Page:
The Secretary of State to the Chargé in the United Kingdom ( Johnson )
392. Your 593, September 13, 2 p.m. You refer to action taken by the British Government and the French Government by way of [Page 524] “warning” the Japanese Government that occupation by the Japanese of various islands would involve serious difficulties with third powers; and you state that the Foreign Office expressed “a very general wish” to know what, if any, action the United States proposed to take in this matter.
It is desired that you say to the Foreign Office that on January 7, 1932, the American Government sent to the Chinese and the Japanese Governments identic notes21 declarative of this Government’s intention not to recognize any treaty or agreement entered into between those two Governments possessing certain characteristics or any situation, treaty or agreement brought about by means contrary to the covenants and obligations of the Pact of Paris of August 27, 1928. This Government adheres to the principle laid down in those notes. It has subsequently committed this country in certain treaties to the application of that principle in certain situations. It also has affirmed general and particular principles of its policy in the statements of the Secretary of State of July 1622 and August 23, 1937.23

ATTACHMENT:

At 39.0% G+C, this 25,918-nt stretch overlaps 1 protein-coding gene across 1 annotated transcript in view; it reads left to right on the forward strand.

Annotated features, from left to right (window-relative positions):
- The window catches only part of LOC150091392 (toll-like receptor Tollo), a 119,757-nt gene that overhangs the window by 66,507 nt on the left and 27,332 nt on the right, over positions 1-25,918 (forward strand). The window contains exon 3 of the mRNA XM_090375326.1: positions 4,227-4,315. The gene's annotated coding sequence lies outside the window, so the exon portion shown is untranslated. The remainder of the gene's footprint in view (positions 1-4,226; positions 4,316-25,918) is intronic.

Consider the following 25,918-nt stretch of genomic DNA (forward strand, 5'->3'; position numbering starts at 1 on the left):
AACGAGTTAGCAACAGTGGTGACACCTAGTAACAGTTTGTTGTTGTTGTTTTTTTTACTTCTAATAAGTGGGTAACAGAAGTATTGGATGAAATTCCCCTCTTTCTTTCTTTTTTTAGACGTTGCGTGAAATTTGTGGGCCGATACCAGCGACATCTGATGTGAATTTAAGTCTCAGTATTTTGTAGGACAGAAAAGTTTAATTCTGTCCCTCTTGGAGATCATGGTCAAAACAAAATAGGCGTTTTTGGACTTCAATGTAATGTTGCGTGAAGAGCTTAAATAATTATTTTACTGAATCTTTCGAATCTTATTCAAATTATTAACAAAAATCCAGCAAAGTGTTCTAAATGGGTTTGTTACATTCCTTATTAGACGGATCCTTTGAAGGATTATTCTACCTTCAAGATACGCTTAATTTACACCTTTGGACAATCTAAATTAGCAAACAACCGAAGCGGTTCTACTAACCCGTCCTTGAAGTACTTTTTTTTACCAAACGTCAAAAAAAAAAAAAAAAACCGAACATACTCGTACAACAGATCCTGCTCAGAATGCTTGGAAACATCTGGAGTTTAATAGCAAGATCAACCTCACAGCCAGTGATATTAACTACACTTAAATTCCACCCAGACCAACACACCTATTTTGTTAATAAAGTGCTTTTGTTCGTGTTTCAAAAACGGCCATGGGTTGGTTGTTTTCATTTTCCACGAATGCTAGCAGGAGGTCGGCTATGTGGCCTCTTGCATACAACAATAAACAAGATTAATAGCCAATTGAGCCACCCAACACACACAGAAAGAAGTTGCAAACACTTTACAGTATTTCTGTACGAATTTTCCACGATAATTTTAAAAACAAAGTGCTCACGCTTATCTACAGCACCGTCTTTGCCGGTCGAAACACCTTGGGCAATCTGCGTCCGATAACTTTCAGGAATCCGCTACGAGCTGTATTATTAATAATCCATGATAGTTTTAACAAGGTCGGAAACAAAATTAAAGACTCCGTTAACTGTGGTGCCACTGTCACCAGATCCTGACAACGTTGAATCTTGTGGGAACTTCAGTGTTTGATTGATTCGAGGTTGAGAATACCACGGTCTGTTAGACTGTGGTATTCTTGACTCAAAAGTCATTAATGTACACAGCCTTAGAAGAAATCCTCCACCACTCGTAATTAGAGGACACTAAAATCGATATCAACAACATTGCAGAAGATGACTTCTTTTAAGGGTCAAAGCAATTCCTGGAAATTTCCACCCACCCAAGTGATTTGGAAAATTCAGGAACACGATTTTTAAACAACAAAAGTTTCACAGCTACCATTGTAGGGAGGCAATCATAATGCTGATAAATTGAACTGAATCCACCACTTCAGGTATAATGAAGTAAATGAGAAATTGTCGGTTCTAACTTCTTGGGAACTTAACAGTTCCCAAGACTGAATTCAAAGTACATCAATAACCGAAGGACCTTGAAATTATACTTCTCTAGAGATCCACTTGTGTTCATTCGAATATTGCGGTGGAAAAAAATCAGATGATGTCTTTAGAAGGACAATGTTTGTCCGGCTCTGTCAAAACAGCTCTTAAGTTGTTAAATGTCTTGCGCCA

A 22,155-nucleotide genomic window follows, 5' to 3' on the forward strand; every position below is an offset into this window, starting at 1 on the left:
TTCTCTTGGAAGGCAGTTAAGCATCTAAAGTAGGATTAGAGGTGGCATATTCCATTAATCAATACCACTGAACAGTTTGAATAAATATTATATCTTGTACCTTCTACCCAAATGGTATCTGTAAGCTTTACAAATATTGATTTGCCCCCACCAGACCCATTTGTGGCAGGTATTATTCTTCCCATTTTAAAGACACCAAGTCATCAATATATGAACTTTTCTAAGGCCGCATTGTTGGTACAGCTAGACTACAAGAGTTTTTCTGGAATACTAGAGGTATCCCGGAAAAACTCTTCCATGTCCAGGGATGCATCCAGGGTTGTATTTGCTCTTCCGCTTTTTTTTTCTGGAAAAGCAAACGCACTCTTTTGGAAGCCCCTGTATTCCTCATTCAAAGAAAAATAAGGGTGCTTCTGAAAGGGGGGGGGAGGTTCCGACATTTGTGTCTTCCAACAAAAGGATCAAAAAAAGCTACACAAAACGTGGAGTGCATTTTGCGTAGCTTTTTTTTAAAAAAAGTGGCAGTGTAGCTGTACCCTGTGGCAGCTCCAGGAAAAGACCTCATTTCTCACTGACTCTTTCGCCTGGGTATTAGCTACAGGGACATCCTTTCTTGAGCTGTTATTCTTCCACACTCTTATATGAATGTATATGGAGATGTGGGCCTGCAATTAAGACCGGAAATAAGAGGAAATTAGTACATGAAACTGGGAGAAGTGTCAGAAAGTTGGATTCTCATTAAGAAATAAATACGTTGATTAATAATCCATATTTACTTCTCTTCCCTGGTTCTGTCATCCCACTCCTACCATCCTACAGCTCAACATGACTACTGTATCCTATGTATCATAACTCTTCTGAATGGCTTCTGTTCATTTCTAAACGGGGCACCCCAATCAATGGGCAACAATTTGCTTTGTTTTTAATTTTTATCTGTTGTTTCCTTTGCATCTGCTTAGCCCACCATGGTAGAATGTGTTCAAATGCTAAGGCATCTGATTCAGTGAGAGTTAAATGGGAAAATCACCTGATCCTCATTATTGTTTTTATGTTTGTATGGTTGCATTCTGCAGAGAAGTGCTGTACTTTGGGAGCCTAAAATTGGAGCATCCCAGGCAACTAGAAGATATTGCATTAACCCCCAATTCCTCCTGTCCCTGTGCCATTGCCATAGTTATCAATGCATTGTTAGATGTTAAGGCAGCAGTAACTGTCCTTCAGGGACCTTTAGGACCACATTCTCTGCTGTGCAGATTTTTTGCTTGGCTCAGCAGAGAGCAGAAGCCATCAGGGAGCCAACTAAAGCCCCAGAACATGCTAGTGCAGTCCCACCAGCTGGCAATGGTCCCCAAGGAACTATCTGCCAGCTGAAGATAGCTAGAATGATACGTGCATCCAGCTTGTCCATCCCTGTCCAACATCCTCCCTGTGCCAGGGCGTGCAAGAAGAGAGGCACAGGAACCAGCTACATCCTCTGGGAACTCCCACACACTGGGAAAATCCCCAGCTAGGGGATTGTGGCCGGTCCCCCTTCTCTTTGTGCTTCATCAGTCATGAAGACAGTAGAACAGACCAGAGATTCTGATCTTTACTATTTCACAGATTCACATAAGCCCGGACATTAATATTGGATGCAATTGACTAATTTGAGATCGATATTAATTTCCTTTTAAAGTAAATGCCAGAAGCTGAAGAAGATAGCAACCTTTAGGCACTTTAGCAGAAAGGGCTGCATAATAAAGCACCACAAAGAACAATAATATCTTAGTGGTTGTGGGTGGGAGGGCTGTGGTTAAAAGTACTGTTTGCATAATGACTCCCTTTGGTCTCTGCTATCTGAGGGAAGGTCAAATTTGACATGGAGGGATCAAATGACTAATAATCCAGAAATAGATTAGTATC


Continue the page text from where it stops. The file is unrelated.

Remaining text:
You should also state that the Department is instructing the American Ambassador at Tokyo24 to confer with his British and French colleagues and in his discretion make an appropriate approach to the Japanese Foreign Office on the subject of the seizure of Pratas Reef and the dismantling of the meteorological station there.